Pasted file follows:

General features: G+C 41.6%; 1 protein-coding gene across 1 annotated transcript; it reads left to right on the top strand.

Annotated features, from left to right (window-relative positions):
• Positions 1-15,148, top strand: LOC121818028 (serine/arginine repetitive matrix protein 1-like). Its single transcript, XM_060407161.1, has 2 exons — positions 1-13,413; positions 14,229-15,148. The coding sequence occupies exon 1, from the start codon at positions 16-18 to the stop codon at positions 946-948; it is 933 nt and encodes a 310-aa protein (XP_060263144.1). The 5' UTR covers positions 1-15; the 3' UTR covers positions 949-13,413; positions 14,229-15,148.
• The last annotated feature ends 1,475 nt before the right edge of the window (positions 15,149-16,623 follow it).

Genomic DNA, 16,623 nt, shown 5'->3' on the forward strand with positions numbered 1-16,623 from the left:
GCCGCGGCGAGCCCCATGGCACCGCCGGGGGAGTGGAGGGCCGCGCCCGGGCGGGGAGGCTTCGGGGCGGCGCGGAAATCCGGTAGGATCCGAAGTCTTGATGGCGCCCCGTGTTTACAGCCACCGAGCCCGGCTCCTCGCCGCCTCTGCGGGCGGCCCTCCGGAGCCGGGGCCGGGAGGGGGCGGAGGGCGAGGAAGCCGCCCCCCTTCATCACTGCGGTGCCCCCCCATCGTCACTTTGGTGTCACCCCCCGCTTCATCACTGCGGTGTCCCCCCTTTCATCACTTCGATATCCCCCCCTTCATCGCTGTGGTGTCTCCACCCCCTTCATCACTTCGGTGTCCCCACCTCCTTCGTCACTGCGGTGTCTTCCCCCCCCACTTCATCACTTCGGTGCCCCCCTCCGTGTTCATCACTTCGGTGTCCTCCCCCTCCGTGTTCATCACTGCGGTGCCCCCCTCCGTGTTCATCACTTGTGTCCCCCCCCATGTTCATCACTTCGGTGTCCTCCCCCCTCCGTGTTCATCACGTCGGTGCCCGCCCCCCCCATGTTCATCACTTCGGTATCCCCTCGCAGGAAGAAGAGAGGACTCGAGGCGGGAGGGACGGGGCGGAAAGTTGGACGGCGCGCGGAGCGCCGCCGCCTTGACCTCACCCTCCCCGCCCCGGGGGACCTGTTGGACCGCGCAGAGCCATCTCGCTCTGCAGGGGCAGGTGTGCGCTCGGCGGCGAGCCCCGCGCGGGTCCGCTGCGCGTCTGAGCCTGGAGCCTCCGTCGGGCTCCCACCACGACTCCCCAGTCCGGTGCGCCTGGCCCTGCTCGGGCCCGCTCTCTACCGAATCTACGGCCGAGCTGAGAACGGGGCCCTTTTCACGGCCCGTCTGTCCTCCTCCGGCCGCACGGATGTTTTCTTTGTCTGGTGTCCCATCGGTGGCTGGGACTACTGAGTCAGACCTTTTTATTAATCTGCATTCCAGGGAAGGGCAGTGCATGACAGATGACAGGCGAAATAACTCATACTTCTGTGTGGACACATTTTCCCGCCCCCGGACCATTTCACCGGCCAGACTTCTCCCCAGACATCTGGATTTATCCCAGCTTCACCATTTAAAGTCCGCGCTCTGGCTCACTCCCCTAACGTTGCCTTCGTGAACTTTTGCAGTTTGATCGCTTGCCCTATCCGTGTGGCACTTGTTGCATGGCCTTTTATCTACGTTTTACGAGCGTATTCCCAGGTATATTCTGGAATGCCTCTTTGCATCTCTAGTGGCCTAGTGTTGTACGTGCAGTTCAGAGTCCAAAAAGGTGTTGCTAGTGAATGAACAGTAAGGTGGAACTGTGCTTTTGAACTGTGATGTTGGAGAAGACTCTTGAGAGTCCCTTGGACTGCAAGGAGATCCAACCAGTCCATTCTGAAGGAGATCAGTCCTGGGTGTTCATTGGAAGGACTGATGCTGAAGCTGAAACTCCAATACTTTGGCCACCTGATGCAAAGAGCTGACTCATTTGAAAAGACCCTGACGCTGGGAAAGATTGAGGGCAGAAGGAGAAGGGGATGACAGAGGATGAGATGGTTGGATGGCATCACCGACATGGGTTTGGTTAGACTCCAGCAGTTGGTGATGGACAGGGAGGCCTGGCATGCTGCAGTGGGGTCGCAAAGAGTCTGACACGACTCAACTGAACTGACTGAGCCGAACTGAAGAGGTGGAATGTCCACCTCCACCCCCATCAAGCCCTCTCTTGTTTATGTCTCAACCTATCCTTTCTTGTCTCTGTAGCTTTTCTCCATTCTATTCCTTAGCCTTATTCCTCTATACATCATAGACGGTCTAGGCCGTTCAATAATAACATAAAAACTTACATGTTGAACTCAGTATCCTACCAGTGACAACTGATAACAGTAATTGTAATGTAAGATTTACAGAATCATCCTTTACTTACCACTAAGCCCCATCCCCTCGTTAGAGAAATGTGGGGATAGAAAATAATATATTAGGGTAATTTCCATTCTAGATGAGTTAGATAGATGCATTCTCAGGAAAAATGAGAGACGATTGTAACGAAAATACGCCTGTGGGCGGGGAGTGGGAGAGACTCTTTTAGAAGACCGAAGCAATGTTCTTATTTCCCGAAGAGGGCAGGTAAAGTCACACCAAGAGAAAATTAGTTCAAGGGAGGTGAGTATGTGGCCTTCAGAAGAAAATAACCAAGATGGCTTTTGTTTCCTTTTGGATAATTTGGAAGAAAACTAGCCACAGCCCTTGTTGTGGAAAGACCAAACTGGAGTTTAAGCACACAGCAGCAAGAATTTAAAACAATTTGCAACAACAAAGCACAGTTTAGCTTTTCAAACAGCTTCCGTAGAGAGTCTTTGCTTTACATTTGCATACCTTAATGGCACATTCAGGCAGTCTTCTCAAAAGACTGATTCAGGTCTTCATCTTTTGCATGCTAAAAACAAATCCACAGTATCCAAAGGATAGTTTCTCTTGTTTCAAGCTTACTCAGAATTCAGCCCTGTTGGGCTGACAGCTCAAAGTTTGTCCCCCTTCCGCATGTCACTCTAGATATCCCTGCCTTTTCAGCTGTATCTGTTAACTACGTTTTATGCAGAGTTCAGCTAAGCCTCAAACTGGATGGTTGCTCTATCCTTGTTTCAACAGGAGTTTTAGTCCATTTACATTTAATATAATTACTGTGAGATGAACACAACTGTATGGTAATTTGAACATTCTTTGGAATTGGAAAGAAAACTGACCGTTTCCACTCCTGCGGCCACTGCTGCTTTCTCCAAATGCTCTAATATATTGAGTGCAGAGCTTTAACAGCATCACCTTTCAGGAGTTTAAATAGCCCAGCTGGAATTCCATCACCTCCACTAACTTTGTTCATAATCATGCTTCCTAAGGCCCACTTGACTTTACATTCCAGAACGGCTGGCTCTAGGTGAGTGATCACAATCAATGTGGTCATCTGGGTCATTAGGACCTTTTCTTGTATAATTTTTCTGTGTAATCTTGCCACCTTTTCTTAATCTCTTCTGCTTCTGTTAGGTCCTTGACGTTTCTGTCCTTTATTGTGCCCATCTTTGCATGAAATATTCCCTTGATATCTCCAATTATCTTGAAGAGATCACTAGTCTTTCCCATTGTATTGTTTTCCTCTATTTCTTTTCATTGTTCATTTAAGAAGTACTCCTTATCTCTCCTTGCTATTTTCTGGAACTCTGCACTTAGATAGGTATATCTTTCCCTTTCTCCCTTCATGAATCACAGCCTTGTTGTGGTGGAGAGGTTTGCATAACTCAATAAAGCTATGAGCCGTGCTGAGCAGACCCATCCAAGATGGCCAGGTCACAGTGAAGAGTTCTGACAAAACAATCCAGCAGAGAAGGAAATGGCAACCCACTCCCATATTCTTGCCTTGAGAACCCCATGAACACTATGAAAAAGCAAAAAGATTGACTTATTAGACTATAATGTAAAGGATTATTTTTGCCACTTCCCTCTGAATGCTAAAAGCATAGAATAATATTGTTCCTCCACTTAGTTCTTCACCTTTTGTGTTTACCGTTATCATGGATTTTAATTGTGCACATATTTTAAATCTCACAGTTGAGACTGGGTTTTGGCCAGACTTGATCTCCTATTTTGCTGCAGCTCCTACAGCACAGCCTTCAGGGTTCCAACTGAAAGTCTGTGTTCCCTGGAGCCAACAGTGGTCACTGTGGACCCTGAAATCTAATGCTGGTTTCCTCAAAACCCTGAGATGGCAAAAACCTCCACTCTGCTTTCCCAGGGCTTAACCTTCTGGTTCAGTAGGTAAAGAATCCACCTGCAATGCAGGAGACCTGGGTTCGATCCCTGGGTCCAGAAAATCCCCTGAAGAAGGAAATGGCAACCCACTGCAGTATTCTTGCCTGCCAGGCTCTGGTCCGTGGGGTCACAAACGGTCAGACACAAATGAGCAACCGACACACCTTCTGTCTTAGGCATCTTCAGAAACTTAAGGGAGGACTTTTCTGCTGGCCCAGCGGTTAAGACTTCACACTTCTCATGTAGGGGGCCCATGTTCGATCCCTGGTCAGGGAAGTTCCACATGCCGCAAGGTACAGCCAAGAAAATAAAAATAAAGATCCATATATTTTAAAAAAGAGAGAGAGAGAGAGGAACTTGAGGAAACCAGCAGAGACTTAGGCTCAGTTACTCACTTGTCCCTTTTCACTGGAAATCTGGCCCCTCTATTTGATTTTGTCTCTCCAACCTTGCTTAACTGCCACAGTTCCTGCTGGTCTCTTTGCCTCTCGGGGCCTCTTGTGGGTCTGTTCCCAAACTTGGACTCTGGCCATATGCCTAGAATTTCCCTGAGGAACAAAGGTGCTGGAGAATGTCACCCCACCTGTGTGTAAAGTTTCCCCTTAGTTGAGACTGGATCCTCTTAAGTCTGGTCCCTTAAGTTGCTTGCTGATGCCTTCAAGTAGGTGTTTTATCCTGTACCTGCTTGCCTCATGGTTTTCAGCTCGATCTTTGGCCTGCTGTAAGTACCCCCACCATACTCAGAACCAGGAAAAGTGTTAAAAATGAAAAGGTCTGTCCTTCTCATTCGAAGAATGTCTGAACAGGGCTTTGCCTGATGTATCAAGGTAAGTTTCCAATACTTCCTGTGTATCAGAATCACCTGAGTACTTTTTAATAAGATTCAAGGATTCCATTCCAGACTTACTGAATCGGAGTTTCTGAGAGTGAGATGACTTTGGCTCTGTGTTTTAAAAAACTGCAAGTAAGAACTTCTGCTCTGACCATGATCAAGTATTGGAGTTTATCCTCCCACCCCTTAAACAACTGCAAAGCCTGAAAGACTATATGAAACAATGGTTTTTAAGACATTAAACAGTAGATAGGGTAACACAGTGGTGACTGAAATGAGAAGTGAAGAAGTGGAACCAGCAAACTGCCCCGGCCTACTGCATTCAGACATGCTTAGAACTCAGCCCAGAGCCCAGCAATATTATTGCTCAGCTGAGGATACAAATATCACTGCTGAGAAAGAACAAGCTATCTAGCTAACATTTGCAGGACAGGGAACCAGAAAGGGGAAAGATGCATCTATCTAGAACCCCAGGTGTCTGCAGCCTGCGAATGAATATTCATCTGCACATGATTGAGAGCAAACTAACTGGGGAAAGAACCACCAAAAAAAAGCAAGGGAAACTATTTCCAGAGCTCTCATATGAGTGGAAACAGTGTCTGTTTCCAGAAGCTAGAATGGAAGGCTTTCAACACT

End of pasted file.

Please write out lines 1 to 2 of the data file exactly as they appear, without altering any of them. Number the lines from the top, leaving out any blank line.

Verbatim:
General features: G+C 41.6%; 1 protein-coding gene across 1 annotated transcript; it reads left to right on the top strand.

Annotated features, from left to right (window-relative positions):